On Thursday, March 26, 2020, Judge Laura Taylor Swain of the U.S. District Court for the Southern District of New York granted summary judgment in favor of defendants, 2K Games, Inc. and Take-Two Interactive Software, Inc., in a lawsuit concerning five tattoos appearing in three basketball simulation video games. Plaintiff Solid Oak Sketches, LLC claimed copyright infringement of tattoos depicted on NBA players Eric Bledsoe, LeBron James, and Kenyon Martin in NBA 2K14, NBA 2K15, and NBA 2K16. The tattoos in question were included in the basketball simulation video games “[t]o further the goal of simulating an actual NBA game.”
The defendants moved for summary judgment pursuant to Federal Rule of Civil Procedure 56, which allows for summary judgment when the moving party demonstrates “that there is no genuine dispute as to any material fact and the movant is entitled to judgment as a matter of law.” Specifically, the defendants argued that Solid Oak Sketches, LLC could not prove its copyright infringement claim because the defendants’ use of the tattoos in question is de minimis and because the use of the tattoos in the video games was “pursuant to implied authorization granted prior to [Solid Oak Sketches, LLC]’s acquisition of any rights in the Tattoos.”
Judge Swain found that Solid Oak Sketches, LLC could not establish the substantial similarity requirement due to the de minimis use of the tattoos in question. Specifically, Judge Swain referred to the undisputed factual record showing that “average game play is unlikely to include the players with the Tattoos and that, even when such players are included, the display of the Tattoos is small and indistinct.” Further, Judge Swain found that the tattoos could not be identified or observed even when said tattoos appeared during gameplay due to the significant reduction in size, referring to a video showing the tattoos appearing out of focus and observable “only as undefined dark shading on the Players’ arms.”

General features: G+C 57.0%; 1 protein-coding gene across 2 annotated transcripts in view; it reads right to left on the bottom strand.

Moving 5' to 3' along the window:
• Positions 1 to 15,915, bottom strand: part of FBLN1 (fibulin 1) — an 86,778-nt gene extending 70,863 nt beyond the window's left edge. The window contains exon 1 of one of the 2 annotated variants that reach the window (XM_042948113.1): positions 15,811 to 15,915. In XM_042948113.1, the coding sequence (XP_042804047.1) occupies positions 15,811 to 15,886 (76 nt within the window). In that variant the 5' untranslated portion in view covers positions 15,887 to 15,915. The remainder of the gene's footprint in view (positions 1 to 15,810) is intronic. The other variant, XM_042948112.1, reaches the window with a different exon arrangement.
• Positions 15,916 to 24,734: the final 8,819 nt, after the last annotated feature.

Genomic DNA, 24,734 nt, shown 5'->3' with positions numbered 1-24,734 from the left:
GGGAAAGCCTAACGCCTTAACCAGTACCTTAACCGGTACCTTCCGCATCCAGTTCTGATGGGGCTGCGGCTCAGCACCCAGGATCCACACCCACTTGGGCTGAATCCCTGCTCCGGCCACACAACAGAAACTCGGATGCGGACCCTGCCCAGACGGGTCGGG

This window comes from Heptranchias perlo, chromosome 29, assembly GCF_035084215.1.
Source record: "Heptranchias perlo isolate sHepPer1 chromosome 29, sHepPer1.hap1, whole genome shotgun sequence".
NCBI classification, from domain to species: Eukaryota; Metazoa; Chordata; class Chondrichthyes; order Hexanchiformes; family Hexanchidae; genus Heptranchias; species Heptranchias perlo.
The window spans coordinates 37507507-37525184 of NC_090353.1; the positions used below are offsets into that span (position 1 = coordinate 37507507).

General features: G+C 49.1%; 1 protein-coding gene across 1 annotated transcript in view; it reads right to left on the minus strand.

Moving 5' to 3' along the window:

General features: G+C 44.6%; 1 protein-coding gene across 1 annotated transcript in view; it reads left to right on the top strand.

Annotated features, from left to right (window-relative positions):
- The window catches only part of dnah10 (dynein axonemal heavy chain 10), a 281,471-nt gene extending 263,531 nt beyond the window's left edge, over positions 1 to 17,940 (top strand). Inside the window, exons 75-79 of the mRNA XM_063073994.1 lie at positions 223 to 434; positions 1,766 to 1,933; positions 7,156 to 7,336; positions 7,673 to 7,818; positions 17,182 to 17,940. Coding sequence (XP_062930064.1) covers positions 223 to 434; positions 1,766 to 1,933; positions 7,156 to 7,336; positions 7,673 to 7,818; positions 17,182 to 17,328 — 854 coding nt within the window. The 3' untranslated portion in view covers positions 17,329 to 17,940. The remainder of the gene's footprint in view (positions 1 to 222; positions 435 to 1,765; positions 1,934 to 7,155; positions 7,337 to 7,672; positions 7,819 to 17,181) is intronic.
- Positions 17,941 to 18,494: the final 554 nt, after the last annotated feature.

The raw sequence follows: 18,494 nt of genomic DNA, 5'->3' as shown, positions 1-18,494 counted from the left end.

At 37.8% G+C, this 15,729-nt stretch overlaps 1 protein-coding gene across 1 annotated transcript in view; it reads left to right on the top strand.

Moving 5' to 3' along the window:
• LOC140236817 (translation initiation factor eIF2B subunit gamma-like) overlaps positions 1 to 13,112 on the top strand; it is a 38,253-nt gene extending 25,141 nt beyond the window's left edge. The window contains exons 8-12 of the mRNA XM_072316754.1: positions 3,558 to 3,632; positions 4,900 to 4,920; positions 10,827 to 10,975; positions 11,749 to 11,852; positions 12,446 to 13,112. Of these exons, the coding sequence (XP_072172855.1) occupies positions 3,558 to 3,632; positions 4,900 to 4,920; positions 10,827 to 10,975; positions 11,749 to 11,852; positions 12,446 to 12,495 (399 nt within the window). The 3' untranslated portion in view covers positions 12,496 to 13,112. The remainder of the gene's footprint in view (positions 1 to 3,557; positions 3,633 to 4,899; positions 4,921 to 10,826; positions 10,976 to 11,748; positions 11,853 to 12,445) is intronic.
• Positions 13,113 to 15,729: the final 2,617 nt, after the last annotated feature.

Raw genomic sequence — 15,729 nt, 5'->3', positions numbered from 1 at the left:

As to Solid Oak Sketches, LLC’s implied license argument, Judge Swain found that the undisputed factual record supported “the reasonable inference that the tattooists necessarily granted the Players nonexclusive licenses to use the Tattoos as part of their likeness, and did so prior to any grant of rights in the Tattoos to Plaintiff.” Judge Swain referred to the fact that the three NBA players “‘have given the NBA the right to license their likeness to third-parties,’ and the NBA has granted such license to Take-Two.” Further, the three NBA players themselves granted Take-Two Interactive Software, Inc. permission to use their likeness.
Judge Swain also conducted a fair use analysis and concluded that “the uncontroverted evidence demonstrates that all four factors weigh in Defendants’ favor [such that] no reasonable fact finder could determine that Defendants’ use of the Tattoos in NBA 2K was not fair use.”
Judge says ‘NBA 2K’ can replicate LeBron James’ tattoos, New York Post (March 29, 2020)
Solid Oak Sketches, LLC v. Visual Concepts, LLC et al (Case No. 1:2016cv00724)
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